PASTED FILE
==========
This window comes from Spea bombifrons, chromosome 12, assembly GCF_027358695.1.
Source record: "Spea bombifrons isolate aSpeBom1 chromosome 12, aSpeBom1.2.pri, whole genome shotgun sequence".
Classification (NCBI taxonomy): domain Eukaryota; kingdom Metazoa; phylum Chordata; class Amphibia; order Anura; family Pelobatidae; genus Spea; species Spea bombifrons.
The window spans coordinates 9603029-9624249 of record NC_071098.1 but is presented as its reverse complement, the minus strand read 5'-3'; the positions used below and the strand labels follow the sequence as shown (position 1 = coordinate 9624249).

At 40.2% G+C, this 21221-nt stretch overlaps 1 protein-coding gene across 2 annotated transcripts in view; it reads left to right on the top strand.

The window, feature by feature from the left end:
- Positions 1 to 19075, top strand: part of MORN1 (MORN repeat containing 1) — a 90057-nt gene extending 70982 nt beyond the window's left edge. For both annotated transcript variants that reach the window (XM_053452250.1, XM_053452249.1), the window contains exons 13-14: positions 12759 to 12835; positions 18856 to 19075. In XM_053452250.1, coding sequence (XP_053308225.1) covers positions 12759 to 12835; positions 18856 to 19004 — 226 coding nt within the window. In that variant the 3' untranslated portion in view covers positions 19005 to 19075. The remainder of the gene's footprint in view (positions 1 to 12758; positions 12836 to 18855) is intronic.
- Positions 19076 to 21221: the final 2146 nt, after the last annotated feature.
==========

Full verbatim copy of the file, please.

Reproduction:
This window comes from Spea bombifrons, chromosome 12, assembly GCF_027358695.1.
Source record: "Spea bombifrons isolate aSpeBom1 chromosome 12, aSpeBom1.2.pri, whole genome shotgun sequence".
Classification (NCBI taxonomy): domain Eukaryota; kingdom Metazoa; phylum Chordata; class Amphibia; order Anura; family Pelobatidae; genus Spea; species Spea bombifrons.
The window spans coordinates 9603029-9624249 of record NC_071098.1 but is presented as its reverse complement, the minus strand read 5'-3'; the positions used below and the strand labels follow the sequence as shown (position 1 = coordinate 9624249).

At 40.2% G+C, this 21221-nt stretch overlaps 1 protein-coding gene across 2 annotated transcripts in view; it reads left to right on the top strand.

The window, feature by feature from the left end:
- Positions 1 to 19075, top strand: part of MORN1 (MORN repeat containing 1) — a 90057-nt gene extending 70982 nt beyond the window's left edge. For both annotated transcript variants that reach the window (XM_053452250.1, XM_053452249.1), the window contains exons 13-14: positions 12759 to 12835; positions 18856 to 19075. In XM_053452250.1, coding sequence (XP_053308225.1) covers positions 12759 to 12835; positions 18856 to 19004 — 226 coding nt within the window. In that variant the 3' untranslated portion in view covers positions 19005 to 19075. The remainder of the gene's footprint in view (positions 1 to 12758; positions 12836 to 18855) is intronic.
- Positions 19076 to 21221: the final 2146 nt, after the last annotated feature.